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Who's More Dangerous - the Sexual Predator or the Enabler?

By Rob Enderle TechNewsWorld ECT News Network
Jan 1, 2018 7:00 AM PT
sexual-harrassment

There are three groups of people involved in sexual harassment: the victims; the perpetrators/predators; and those who cover up or enable the perpetrators.

Historically, we have put more pressure on the victims -- either forcing them to shut up to protect their jobs and careers, or forcing them out of their jobs (with or without compensation), which was totally wrong.

There's been a recent move to focus on the perpetrators/predators, generally forcing an end to their careers or even shuttering of their businesses, often with massive collateral damage in terms of lost jobs for people who had nothing to do with the harassment and might even have been victims of it.

That also seems wrong, at least in part, because the penalties hurt a large number of innocent or already hurt people.

The folks I think we should be targeting far more are the enablers and cover-up artists who have been allowing what initially could have been small, correctable behavior problems to grow into career and company killers. As a result, it seems possible that behaviors that may have caused minor damage to a few initial victims were allowed to evolve into behaviors that caused major harm to hosts of victims.

If this did happen, it could be because we tend to focus way too much on blame and way too little on understanding and preventing problems like this.

Which behavior is worse -- perpetrating sexual harassment or enabling it?

A Case Against Enablers

For me, this question goes back to when I was in internal audit at IBM. I would go into an area that was out of control and often conclude that the reason it was out of control was that the function wasn't staffed or funded adequately.

Some executive nimrod would try to save costs by putting one poor sap, often a woman, into a job that typically would require a department. Without any support, her efforts wouldn't work out, and then he would hang her out to dry.

Some of the people put in those impossible positions were working 18-hour days, six or seven days a week, on salary. By any definition, it was abuse. I always wanted to go after the nimrod executive in a case like that and give the poor employee an award, but that wasn't allowed. Often the overworked employee was shot -- though not by me, because I'd refuse (didn't make for a long audit career).

As a result, I'm a big fan of looking at a problem and going to the root cause so you can put in place a process that will fix something. You see, firing overworked employees who are performing at a near-supernatural level and replacing them with other soon-to-be-shot employees doesn't fix anything. It just looks like you did something.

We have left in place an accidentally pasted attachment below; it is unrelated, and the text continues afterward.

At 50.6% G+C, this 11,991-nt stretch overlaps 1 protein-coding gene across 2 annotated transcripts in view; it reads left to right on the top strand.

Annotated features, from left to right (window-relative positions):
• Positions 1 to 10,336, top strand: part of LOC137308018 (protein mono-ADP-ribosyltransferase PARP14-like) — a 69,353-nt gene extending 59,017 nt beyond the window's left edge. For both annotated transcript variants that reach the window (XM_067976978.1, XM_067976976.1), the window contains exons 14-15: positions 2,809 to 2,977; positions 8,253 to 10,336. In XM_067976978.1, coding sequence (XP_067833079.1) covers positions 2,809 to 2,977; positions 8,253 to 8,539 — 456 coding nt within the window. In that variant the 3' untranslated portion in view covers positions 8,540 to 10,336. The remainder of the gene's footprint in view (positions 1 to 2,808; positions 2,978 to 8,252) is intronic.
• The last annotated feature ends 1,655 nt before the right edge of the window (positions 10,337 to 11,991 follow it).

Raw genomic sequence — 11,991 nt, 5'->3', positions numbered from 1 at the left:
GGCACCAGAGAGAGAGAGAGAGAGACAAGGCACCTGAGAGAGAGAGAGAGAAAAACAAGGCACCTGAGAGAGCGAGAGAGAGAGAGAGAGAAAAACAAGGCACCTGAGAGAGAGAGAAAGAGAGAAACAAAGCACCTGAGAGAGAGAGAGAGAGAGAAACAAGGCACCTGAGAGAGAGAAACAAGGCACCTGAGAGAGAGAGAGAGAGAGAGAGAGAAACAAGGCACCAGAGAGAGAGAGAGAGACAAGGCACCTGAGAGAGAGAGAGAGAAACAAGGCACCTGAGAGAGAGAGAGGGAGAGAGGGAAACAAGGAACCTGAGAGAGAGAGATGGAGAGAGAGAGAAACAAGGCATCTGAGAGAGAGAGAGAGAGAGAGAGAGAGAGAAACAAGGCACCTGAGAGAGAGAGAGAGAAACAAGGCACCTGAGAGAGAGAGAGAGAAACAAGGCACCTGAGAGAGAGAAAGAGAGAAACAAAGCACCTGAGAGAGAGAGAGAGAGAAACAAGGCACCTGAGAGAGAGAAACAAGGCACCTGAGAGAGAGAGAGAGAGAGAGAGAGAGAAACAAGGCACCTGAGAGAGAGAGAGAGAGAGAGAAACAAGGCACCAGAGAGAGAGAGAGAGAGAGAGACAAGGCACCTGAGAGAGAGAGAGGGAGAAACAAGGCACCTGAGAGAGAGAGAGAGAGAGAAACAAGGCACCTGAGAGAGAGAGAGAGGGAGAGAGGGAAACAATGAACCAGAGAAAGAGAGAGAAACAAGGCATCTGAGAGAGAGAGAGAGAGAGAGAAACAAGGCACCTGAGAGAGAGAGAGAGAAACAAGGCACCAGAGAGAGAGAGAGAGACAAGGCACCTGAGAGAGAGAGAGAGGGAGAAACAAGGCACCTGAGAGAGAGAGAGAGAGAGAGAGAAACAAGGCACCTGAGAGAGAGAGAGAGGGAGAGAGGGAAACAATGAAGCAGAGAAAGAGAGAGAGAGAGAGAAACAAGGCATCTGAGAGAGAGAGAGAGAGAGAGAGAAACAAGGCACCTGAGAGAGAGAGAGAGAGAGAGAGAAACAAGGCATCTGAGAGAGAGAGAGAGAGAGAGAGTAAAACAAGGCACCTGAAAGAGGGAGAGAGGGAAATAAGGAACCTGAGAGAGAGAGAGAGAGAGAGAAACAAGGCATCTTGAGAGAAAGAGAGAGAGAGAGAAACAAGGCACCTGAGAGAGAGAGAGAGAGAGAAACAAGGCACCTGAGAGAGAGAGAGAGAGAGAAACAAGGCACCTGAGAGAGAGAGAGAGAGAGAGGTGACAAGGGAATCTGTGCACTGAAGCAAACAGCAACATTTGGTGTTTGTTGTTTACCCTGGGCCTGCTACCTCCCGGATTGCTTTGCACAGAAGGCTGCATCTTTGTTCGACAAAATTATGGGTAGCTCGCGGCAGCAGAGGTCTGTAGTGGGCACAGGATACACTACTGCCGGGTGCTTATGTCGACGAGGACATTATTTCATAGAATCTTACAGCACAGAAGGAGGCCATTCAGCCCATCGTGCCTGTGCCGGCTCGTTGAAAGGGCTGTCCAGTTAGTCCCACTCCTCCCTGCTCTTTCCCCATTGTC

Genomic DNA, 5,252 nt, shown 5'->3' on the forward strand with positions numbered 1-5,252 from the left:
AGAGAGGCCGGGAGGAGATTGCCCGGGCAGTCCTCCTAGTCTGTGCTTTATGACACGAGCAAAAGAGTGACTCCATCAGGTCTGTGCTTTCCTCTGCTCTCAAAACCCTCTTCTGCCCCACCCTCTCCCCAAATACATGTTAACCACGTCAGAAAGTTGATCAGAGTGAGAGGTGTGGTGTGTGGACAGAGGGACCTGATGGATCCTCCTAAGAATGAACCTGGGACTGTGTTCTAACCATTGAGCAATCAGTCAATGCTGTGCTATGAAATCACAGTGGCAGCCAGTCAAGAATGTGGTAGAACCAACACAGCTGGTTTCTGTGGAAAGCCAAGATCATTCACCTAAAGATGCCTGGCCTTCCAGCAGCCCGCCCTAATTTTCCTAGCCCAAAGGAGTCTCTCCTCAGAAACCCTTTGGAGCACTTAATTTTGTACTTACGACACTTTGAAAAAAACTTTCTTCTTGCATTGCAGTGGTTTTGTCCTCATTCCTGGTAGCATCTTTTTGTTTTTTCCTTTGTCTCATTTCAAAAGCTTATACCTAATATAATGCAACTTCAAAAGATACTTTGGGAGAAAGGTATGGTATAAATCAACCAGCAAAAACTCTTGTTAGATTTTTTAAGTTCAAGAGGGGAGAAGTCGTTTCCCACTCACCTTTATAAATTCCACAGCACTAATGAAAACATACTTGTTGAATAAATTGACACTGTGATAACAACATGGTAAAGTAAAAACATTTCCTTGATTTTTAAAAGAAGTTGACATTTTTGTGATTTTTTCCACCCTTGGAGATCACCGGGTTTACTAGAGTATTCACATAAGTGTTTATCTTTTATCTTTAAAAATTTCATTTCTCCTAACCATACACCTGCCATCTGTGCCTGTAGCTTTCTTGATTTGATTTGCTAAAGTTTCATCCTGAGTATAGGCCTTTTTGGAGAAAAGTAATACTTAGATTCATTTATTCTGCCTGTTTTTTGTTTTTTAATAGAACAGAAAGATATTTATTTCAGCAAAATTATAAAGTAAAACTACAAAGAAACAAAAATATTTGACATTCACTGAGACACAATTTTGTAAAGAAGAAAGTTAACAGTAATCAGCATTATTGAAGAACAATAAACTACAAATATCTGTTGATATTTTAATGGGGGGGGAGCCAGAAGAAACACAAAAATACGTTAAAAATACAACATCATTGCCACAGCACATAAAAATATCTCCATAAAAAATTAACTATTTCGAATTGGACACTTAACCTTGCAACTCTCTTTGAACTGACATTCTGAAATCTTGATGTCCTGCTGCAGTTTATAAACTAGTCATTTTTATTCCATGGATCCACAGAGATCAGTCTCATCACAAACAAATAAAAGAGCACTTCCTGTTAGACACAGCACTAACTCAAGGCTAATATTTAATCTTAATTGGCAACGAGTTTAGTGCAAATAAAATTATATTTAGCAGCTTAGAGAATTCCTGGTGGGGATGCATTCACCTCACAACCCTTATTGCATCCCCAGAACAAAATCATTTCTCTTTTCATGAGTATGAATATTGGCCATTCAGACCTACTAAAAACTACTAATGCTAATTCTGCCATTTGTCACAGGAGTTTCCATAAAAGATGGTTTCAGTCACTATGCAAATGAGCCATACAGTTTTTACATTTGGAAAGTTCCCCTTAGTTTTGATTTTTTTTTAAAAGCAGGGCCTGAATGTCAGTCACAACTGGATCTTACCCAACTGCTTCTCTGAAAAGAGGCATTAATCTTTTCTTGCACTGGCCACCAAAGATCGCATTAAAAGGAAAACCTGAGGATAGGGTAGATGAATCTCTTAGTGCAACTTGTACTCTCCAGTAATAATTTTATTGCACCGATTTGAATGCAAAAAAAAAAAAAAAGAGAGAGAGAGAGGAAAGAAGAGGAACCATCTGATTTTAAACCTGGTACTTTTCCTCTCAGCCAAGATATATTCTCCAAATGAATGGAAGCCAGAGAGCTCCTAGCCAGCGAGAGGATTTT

The same is true when removing bad-acting executives and politicians. If the enablers are still there, they will continue to enable (and they likely are enabling others). That means the harassment not only will recur, but also might be ongoing with someone else at the very moment of firing the politician or executive who was unlucky enough to get caught.

However, if you fire the enablers, then you send a message that enabling this behavior also is a career-ending practice, and you'll likely get more support for the victims and have a better chance of catching and correcting the bad behavior early.

If you catch it early, then you might end up with just a note in someone's employment jacket and not have the termination circuses that seem to be occurring almost weekly now. Catching the problem early, rather than punishing the victim and covering it up, would result in a massive reduction in the potential for a catastrophic outcome.

Wrapping Up

I'm not arguing we should leave the perpetrators alone.

I'm suggesting the people we should focus on bringing to justice and removing from the labor pool are those who encourage or cover up bad behavior, because it is their actions that have made much of the damage possible and ensured that what initially was questionable evolved into something truly unacceptable, maximizing the harm.

If we can eliminate the enablers, I believe we can minimize the crime. If we don't, all we'll do is drive the behavior underground and once again put the victims at the highest risk.

If we truly want to eliminate sexual harassment, we need to target the enablers. Generally speaking, super predators like Harvey Weinstein can't exist without them.


Rob Enderle has been an ECT News Network columnist since 2003. His areas of interest include AI, autonomous driving, drones, personal technology, emerging technology, regulation, litigation, M&E, and technology in politics. He has undergrad degrees in merchandising and manpower management, and an MBA in human resources, marketing and computer science. He is also a certified management accountant. Enderle currently is president and principal analyst of the Enderle Group. He formerly served as a senior research fellow at Giga Information Group and Forrester. Email Rob.


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